Women express their feminist views in different ways

feminism

By Chelsey Sanchez

“I love men,” Shailene Woodley said in a 2014 TIME magazine interview while explaining why she isn’t a feminist, “and I think the idea of ‘raise women to power, take the men away from the power’ is never going to work out because you need balance.”

In addition to her obvious misunderstanding of the definition of the word “feminism,” Woodley isn’t alone in her blunt, if not slightly misguided, proclamation of not being a feminist. Carrie Underwood, Demi Moore, Sarah Jessica Parker, and even Madonna have all rejected feminism some even going as ridiculously far as identifying as humanists rather than feminists (but the problem with that identification is an article for another day). The truth is that the word “feminist” has always been an F-word of sorts, to women and men alike. Feminism connotes abrasiveness and radicalism, therefore representing a territory where many fear to explore and where few have actually dared to cross.

Among those few are renowned actress Emma Watson and acclaimed musician Beyoncé; Watson was appointed UN Women Goodwill Ambassador in July 2014, while Beyoncé’s most recent and self-named album has been making waves in both the music industry and pop culture for its emphasis on female empowerment. Both are women with enormous platforms and with the power to shape the conscience of today’s youth.

It would only be natural for both women to be appraised and respected for fearlessly and unashamedly grasping the label “feminist,” and molding that label to fit each of their different approaches to women empowerment. However, this was not exactly the case.

“Well done[,] Emma Watson,” Twitter user @sandyzzzen said regarding Watson’s UN speech, which promoted gender equality, “THAT is feminism (watch and learn Beyoncé).” Comparisons between these two strong women are common, and usually reduce Beyoncé’s monumental contributions to feminism to nothing but revealing costumes and promiscuous dancing on-stage. The criticism against Beyoncé could be understandable if it was not inconsistent; the criteria against Beyoncé’s embrace of her sexuality is widely different from the criteria against Miley Cyrus’, whose on-stage performances hardly ever go under the harsh spotlight of eager-to-condemn feminists. So, if it isn’t Beyoncé’s openness and comfort in her sexuality (which is actually an important aspect of feminism in general, anyway), what is it?

Race is something that has always divided people; the color of our skins has, more often than not, outwardly defined how we appear to society. It does not matter whether or not we are consciously thinking about it or basing our judgments off of it race has always been the white elephant of feminism.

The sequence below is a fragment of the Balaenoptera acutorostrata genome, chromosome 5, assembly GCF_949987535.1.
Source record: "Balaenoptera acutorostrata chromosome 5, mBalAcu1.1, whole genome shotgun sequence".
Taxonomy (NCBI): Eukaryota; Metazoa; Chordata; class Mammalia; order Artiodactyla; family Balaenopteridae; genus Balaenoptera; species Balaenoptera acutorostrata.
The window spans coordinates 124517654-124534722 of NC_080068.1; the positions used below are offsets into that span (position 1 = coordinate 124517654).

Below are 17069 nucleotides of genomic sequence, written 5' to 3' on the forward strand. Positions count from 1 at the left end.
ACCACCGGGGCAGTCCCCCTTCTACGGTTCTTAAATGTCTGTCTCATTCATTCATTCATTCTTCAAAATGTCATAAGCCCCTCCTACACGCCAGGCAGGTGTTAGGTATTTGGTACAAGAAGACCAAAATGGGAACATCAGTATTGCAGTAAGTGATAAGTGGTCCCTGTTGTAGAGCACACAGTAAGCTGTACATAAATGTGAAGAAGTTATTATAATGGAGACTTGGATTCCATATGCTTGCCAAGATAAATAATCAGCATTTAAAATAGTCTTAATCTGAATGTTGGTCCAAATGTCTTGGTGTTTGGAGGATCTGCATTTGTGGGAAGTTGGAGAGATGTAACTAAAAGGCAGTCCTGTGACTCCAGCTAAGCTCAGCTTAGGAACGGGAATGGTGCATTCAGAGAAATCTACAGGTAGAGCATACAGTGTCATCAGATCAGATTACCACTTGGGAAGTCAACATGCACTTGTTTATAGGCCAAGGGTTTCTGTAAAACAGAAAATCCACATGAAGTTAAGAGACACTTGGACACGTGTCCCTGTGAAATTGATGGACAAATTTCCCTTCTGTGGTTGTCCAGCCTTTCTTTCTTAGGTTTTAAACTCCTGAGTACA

In this case, race makes all the difference between white actress Emma Watson and black artist Beyoncé. Racial strife, and all the other little technicalities in between these gaps, casts a dark shadow on this movement, to the point where Shailene Woodley’s, Demi Moore’s, and Madonna’s rejection of the F-word might even seem a little bit reasonable. Why embrace a label that represents a movement whose definition of “equality” becomes so muddled when it comes to race and sexuality? Following this logic, women avoiding the F-word are also avoiding the confusion and conflict that comes with it.

Progressive social movements tend to be so cookie-cutter: feminism focuses on the white woman, racial movements focus on the black man, and the LGBTQ+ community focuses on the white homosexual man. Where is the place for the black girl? The Latina girl? The Asian girl? Where can they express their voices? Where do they fit in? Progressive movements simply cannot be so isolating, and this is why the boundaries of movements should and must blend together, because being any other way is counterproductive, inefficient, and even hypocritical.

Between all the fights for gender equality, racial equality becomes lost or abandoned during the process. The social, political, and economic equality between the sexes is not enough. Feminism is not subjective, but, rather, is a convertible term, constantly varying from one woman to the next.

The face of feminism is not just Emma Watson it is Emma Watson, Beyoncé, Malala Yousafzai, Yoko Ono, Dolores Huerta, and so many more. Feminism is a spectrum of colors, representing a spectrum of different experiences, and the fact that “white feminism” (or, the type of feminism that excludes the struggles of women of color) is the most pervasive and popular branch of feminism in Western society’s mainstream conscious reveals a shocking lack of empathy and diversity instilled within our Western culture.

Women, as a group who already knows the smite and backhand of society, should understand that oppression can adapt into different forms to different people of different races. At the bare minimum, feminists should empathize and celebrate their racial differences, make way for proper representation in the movement, and expand their own personal definitions of what it means exactly to be a feminist.

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Author: Plaid Press

Granada Hills Charter High School newspaper

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